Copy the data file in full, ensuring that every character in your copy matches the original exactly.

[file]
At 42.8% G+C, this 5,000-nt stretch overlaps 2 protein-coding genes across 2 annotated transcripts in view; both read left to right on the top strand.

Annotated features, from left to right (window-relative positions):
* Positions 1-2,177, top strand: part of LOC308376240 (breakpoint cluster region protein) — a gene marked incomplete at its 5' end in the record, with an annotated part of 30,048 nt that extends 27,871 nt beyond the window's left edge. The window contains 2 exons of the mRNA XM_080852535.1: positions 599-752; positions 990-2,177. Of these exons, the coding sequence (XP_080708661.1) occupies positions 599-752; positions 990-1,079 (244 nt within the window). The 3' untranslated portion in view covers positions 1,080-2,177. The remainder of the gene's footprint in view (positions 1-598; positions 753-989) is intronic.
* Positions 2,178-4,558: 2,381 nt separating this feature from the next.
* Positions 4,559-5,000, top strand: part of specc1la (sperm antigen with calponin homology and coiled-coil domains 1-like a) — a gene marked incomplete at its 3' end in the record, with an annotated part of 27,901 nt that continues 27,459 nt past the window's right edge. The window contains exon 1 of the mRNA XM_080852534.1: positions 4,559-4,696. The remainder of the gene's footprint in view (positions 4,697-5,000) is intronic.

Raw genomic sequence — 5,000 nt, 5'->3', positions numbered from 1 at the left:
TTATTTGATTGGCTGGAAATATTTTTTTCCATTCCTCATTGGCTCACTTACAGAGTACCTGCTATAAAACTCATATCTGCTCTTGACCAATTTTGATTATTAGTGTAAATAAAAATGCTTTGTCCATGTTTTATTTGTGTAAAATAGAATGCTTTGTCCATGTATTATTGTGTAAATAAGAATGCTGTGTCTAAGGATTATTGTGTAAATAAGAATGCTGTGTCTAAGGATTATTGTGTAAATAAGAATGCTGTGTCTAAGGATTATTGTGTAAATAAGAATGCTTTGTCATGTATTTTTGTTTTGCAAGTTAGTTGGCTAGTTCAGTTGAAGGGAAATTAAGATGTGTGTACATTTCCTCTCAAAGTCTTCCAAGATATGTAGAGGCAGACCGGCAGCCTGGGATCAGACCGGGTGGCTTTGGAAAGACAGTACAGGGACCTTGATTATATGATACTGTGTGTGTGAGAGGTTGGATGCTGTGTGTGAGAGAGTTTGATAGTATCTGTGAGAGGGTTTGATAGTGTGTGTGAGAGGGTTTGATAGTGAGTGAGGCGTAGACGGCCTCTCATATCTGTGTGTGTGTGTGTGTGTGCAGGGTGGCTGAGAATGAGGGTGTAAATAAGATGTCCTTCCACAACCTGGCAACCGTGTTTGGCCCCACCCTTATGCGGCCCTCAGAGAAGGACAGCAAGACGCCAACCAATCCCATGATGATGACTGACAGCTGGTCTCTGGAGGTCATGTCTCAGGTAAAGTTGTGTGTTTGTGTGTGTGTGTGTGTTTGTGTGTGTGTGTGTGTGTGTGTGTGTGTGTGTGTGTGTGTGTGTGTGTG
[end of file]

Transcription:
At 42.8% G+C, this 5,000-nt stretch overlaps 2 protein-coding genes across 2 annotated transcripts in view; both read left to right on the top strand.

Annotated features, from left to right (window-relative positions):
* Positions 1-2,177, top strand: part of LOC308376240 (breakpoint cluster region protein) — a gene marked incomplete at its 5' end in the record, with an annotated part of 30,048 nt that extends 27,871 nt beyond the window's left edge. The window contains 2 exons of the mRNA XM_080852535.1: positions 599-752; positions 990-2,177. Of these exons, the coding sequence (XP_080708661.1) occupies positions 599-752; positions 990-1,079 (244 nt within the window). The 3' untranslated portion in view covers positions 1,080-2,177. The remainder of the gene's footprint in view (positions 1-598; positions 753-989) is intronic.
* Positions 2,178-4,558: 2,381 nt separating this feature from the next.
* Positions 4,559-5,000, top strand: part of specc1la (sperm antigen with calponin homology and coiled-coil domains 1-like a) — a gene marked incomplete at its 3' end in the record, with an annotated part of 27,901 nt that continues 27,459 nt past the window's right edge. The window contains exon 1 of the mRNA XM_080852534.1: positions 4,559-4,696. The remainder of the gene's footprint in view (positions 4,697-5,000) is intronic.

Raw genomic sequence — 5,000 nt, 5'->3', positions numbered from 1 at the left:
TTATTTGATTGGCTGGAAATATTTTTTTCCATTCCTCATTGGCTCACTTACAGAGTACCTGCTATAAAACTCATATCTGCTCTTGACCAATTTTGATTATTAGTGTAAATAAAAATGCTTTGTCCATGTTTTATTTGTGTAAAATAGAATGCTTTGTCCATGTATTATTGTGTAAATAAGAATGCTGTGTCTAAGGATTATTGTGTAAATAAGAATGCTGTGTCTAAGGATTATTGTGTAAATAAGAATGCTGTGTCTAAGGATTATTGTGTAAATAAGAATGCTTTGTCATGTATTTTTGTTTTGCAAGTTAGTTGGCTAGTTCAGTTGAAGGGAAATTAAGATGTGTGTACATTTCCTCTCAAAGTCTTCCAAGATATGTAGAGGCAGACCGGCAGCCTGGGATCAGACCGGGTGGCTTTGGAAAGACAGTACAGGGACCTTGATTATATGATACTGTGTGTGTGAGAGGTTGGATGCTGTGTGTGAGAGAGTTTGATAGTATCTGTGAGAGGGTTTGATAGTGTGTGTGAGAGGGTTTGATAGTGAGTGAGGCGTAGACGGCCTCTCATATCTGTGTGTGTGTGTGTGTGTGCAGGGTGGCTGAGAATGAGGGTGTAAATAAGATGTCCTTCCACAACCTGGCAACCGTGTTTGGCCCCACCCTTATGCGGCCCTCAGAGAAGGACAGCAAGACGCCAACCAATCCCATGATGATGACTGACAGCTGGTCTCTGGAGGTCATGTCTCAGGTAAAGTTGTGTGTTTGTGTGTGTGTGTGTGTTTGTGTGTGTGTGTGTGTGTGTGTGTGTGTGTGTGTGTGTGTGTGTGTGTG